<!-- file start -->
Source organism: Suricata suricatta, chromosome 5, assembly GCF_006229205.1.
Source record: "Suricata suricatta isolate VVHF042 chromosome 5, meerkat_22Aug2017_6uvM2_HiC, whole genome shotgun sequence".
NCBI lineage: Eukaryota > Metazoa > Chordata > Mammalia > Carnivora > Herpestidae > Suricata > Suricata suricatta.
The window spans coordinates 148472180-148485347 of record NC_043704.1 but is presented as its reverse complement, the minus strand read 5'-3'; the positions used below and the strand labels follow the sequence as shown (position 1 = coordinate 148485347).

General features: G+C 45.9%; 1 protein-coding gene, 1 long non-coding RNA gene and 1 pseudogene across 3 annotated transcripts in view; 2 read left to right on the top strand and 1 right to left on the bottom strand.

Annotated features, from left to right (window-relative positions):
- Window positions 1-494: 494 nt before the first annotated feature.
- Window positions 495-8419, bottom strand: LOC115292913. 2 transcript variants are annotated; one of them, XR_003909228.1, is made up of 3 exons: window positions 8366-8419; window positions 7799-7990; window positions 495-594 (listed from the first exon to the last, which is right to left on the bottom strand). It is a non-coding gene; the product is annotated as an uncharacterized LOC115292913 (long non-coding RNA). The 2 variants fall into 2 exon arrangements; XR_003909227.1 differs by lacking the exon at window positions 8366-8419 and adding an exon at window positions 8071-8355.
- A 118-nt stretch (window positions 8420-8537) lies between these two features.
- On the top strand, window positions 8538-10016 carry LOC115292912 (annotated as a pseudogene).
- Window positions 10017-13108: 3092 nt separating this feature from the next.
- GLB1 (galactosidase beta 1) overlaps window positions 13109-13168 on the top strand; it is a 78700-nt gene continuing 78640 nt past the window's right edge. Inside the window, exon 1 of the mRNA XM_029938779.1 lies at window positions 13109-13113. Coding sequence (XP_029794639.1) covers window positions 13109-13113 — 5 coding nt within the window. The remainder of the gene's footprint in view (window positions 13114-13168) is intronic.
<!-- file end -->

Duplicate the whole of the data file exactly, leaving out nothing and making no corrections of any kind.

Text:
Source organism: Suricata suricatta, chromosome 5, assembly GCF_006229205.1.
Source record: "Suricata suricatta isolate VVHF042 chromosome 5, meerkat_22Aug2017_6uvM2_HiC, whole genome shotgun sequence".
NCBI lineage: Eukaryota > Metazoa > Chordata > Mammalia > Carnivora > Herpestidae > Suricata > Suricata suricatta.
The window spans coordinates 148472180-148485347 of record NC_043704.1 but is presented as its reverse complement, the minus strand read 5'-3'; the positions used below and the strand labels follow the sequence as shown (position 1 = coordinate 148485347).

General features: G+C 45.9%; 1 protein-coding gene, 1 long non-coding RNA gene and 1 pseudogene across 3 annotated transcripts in view; 2 read left to right on the top strand and 1 right to left on the bottom strand.

Annotated features, from left to right (window-relative positions):
- Window positions 1-494: 494 nt before the first annotated feature.
- Window positions 495-8419, bottom strand: LOC115292913. 2 transcript variants are annotated; one of them, XR_003909228.1, is made up of 3 exons: window positions 8366-8419; window positions 7799-7990; window positions 495-594 (listed from the first exon to the last, which is right to left on the bottom strand). It is a non-coding gene; the product is annotated as an uncharacterized LOC115292913 (long non-coding RNA). The 2 variants fall into 2 exon arrangements; XR_003909227.1 differs by lacking the exon at window positions 8366-8419 and adding an exon at window positions 8071-8355.
- A 118-nt stretch (window positions 8420-8537) lies between these two features.
- On the top strand, window positions 8538-10016 carry LOC115292912 (annotated as a pseudogene).
- Window positions 10017-13108: 3092 nt separating this feature from the next.
- GLB1 (galactosidase beta 1) overlaps window positions 13109-13168 on the top strand; it is a 78700-nt gene continuing 78640 nt past the window's right edge. Inside the window, exon 1 of the mRNA XM_029938779.1 lies at window positions 13109-13113. Coding sequence (XP_029794639.1) covers window positions 13109-13113 — 5 coding nt within the window. The remainder of the gene's footprint in view (window positions 13114-13168) is intronic.